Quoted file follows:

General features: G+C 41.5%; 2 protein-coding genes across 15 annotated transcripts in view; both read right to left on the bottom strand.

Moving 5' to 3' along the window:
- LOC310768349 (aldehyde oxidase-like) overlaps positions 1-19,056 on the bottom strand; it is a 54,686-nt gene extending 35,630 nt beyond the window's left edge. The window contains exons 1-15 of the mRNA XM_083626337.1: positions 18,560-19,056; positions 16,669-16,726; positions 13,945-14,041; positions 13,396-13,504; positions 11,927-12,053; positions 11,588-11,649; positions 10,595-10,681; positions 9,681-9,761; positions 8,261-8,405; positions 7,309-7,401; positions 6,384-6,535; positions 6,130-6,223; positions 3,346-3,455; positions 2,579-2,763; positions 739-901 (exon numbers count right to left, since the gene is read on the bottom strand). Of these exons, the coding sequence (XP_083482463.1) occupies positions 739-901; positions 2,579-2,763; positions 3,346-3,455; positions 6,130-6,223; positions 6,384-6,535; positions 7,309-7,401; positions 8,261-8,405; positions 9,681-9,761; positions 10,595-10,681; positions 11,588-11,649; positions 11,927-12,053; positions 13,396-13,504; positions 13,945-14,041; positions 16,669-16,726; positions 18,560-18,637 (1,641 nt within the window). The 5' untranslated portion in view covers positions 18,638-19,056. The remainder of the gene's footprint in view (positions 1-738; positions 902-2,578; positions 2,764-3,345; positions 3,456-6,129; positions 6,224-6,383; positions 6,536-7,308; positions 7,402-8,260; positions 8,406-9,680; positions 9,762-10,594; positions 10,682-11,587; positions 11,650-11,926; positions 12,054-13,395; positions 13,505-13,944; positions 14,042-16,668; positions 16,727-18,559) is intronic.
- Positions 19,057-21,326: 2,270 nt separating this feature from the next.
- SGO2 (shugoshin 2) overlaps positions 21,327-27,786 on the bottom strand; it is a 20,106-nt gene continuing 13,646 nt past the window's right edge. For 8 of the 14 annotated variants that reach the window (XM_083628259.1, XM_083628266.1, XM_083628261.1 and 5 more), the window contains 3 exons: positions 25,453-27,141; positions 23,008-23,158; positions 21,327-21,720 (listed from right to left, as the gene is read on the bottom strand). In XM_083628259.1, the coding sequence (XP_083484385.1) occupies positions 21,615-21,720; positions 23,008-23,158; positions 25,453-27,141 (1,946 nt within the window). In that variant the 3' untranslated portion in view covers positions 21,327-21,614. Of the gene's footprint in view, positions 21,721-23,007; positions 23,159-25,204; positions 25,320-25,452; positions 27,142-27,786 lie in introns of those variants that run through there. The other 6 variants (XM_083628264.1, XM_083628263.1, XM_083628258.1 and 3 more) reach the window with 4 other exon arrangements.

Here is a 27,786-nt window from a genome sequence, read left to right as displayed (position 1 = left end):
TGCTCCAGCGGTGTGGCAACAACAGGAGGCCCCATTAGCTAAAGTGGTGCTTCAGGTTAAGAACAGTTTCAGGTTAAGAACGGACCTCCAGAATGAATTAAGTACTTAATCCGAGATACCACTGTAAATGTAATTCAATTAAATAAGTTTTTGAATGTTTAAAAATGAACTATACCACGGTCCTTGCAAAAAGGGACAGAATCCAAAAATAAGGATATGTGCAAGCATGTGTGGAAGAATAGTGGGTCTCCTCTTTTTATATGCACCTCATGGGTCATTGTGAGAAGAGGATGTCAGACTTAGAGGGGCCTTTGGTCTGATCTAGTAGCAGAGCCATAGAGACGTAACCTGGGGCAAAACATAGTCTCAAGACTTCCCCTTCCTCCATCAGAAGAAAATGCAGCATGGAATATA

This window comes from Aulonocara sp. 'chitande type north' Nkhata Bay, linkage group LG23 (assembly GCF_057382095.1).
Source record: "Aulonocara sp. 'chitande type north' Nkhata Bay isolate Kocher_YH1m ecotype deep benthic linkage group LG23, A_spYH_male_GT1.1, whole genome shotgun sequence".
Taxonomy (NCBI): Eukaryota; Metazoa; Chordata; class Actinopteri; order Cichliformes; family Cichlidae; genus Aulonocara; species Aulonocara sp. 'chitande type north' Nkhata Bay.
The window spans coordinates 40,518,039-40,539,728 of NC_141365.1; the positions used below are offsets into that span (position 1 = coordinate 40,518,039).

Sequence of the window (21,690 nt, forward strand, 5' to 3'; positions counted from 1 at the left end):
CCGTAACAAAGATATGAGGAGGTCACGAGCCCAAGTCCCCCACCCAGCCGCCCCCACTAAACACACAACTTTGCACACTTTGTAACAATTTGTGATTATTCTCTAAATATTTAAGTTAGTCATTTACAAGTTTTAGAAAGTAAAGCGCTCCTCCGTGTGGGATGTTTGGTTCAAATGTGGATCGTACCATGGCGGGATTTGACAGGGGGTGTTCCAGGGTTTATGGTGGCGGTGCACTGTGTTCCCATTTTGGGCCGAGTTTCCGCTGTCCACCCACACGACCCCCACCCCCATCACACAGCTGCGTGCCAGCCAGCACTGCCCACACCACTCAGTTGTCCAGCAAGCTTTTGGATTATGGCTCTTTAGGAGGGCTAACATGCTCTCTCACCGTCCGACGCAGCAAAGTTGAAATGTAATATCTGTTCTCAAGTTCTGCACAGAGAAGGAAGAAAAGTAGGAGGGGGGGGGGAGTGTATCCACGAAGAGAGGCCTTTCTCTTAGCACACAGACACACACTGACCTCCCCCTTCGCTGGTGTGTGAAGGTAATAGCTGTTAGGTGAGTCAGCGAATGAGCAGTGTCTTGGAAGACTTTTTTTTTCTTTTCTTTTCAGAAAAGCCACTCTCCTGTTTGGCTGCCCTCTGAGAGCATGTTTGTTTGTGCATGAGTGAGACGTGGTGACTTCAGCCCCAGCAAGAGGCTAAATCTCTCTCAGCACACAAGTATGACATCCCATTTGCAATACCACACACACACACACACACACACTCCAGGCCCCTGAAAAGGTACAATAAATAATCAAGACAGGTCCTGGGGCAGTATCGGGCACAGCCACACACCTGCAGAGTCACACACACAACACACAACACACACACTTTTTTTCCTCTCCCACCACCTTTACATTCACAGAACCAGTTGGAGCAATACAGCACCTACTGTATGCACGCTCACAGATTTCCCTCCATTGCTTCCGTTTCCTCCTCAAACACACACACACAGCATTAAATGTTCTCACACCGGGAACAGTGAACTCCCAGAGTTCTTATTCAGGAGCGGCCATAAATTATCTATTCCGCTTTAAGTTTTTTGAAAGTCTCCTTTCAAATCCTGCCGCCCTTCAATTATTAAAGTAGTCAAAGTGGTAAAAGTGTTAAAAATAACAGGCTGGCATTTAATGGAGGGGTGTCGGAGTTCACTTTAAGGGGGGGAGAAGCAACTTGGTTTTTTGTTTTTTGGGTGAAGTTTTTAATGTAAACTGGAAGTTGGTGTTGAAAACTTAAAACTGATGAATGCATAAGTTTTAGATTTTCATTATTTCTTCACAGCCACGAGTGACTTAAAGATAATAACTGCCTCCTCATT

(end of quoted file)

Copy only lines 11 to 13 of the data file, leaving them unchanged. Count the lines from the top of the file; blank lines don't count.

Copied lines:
The window spans coordinates 40,518,039-40,539,728 of NC_141365.1; the positions used below are offsets into that span (position 1 = coordinate 40,518,039).

Sequence of the window (21,690 nt, forward strand, 5' to 3'; positions counted from 1 at the left end):
CCGTAACAAAGATATGAGGAGGTCACGAGCCCAAGTCCCCCACCCAGCCGCCCCCACTAAACACACAACTTTGCACACTTTGTAACAATTTGTGATTATTCTCTAAATATTTAAGTTAGTCATTTACAAGTTTTAGAAAGTAAAGCGCTCCTCCGTGTGGGATGTTTGGTTCAAATGTGGATCGTACCATGGCGGGATTTGACAGGGGGTGTTCCAGGGTTTATGGTGGCGGTGCACTGTGTTCCCATTTTGGGCCGAGTTTCCGCTGTCCACCCACACGACCCCCACCCCCATCACACAGCTGCGTGCCAGCCAGCACTGCCCACACCACTCAGTTGTCCAGCAAGCTTTTGGATTATGGCTCTTTAGGAGGGCTAACATGCTCTCTCACCGTCCGACGCAGCAAAGTTGAAATGTAATATCTGTTCTCAAGTTCTGCACAGAGAAGGAAGAAAAGTAGGAGGGGGGGGGGAGTGTATCCACGAAGAGAGGCCTTTCTCTTAGCACACAGACACACACTGACCTCCCCCTTCGCTGGTGTGTGAAGGTAATAGCTGTTAGGTGAGTCAGCGAATGAGCAGTGTCTTGGAAGACTTTTTTTTTCTTTTCTTTTCAGAAAAGCCACTCTCCTGTTTGGCTGCCCTCTGAGAGCATGTTTGTTTGTGCATGAGTGAGACGTGGTGACTTCAGCCCCAGCAAGAGGCTAAATCTCTCTCAGCACACAAGTATGACATCCCATTTGCAATACCACACACACACACACACACACACTCCAGGCCCCTGAAAAGGTACAATAAATAATCAAGACAGGTCCTGGGGCAGTATCGGGCACAGCCACACACCTGCAGAGTCACACACACAACACACAACACACACACTTTTTTTCCTCTCCCACCACCTTTACATTCACAGAACCAGTTGGAGCAATACAGCACCTACTGTATGCACGCTCACAGATTTCCCTCCATTGCTTCCGTTTCCTCCTCAAACACACACACACAGCATTAAATGTTCTCACACCGGGAACAGTGAACTCCCAGAGTTCTTATTCAGGAGCGGCCATAAATTATCTATTCCGCTTTAAGTTTTTTGAAAGTCTCCTTTCAAATCCTGCCGCCCTTCAATTATTAAAGTAGTCAAAGTGGTAAAAGTGTTAAAAATAACAGGCTGGCATTTAATGGAGGGGTGTCGGAGTTCACTTTAAGGGGGGGAGAAGCAACTTGGTTTTTTGTTTTTTGGGTGAAGTTTTTAATGTAAACTGGAAGTTGGTGTTGAAAACTTAAAACTGATGAATGCATAAGTTTTAGATTTTCATTATTTCTTCACAGCCACGAGTGACTTAAAGATAATAACTGCCTCCTCATT